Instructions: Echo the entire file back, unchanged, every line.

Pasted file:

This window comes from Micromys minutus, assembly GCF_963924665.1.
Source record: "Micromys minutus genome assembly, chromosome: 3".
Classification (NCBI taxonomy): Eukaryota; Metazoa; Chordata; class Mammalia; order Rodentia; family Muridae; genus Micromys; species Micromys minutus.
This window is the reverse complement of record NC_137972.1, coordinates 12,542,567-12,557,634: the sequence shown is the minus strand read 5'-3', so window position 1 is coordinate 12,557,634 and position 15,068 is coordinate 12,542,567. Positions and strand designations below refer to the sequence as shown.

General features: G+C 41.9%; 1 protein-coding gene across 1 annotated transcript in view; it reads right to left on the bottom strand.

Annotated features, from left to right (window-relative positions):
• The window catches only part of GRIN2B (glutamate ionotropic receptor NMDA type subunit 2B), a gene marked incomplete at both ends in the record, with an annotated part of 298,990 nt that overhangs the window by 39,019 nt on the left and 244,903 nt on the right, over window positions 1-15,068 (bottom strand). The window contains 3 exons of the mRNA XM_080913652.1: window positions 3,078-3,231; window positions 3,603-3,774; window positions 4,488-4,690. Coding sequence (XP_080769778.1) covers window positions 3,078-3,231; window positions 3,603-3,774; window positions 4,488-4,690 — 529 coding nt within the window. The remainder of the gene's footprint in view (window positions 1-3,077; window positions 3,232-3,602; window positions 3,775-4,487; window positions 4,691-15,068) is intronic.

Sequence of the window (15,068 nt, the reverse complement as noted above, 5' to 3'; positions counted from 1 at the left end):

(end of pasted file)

This window comes from Micromys minutus, assembly GCF_963924665.1.
Source record: "Micromys minutus genome assembly, chromosome: 3".
Classification (NCBI taxonomy): Eukaryota; Metazoa; Chordata; class Mammalia; order Rodentia; family Muridae; genus Micromys; species Micromys minutus.
This window is the reverse complement of record NC_137972.1, coordinates 12,542,567-12,557,634: the sequence shown is the minus strand read 5'-3', so window position 1 is coordinate 12,557,634 and position 15,068 is coordinate 12,542,567. Positions and strand designations below refer to the sequence as shown.

General features: G+C 41.9%; 1 protein-coding gene across 1 annotated transcript in view; it reads right to left on the bottom strand.

Annotated features, from left to right (window-relative positions):
• The window catches only part of GRIN2B (glutamate ionotropic receptor NMDA type subunit 2B), a gene marked incomplete at both ends in the record, with an annotated part of 298,990 nt that overhangs the window by 39,019 nt on the left and 244,903 nt on the right, over window positions 1-15,068 (bottom strand). The window contains 3 exons of the mRNA XM_080913652.1: window positions 3,078-3,231; window positions 3,603-3,774; window positions 4,488-4,690. Coding sequence (XP_080769778.1) covers window positions 3,078-3,231; window positions 3,603-3,774; window positions 4,488-4,690 — 529 coding nt within the window. The remainder of the gene's footprint in view (window positions 1-3,077; window positions 3,232-3,602; window positions 3,775-4,487; window positions 4,691-15,068) is intronic.

Sequence of the window (15,068 nt, the reverse complement as noted above, 5' to 3'; positions counted from 1 at the left end):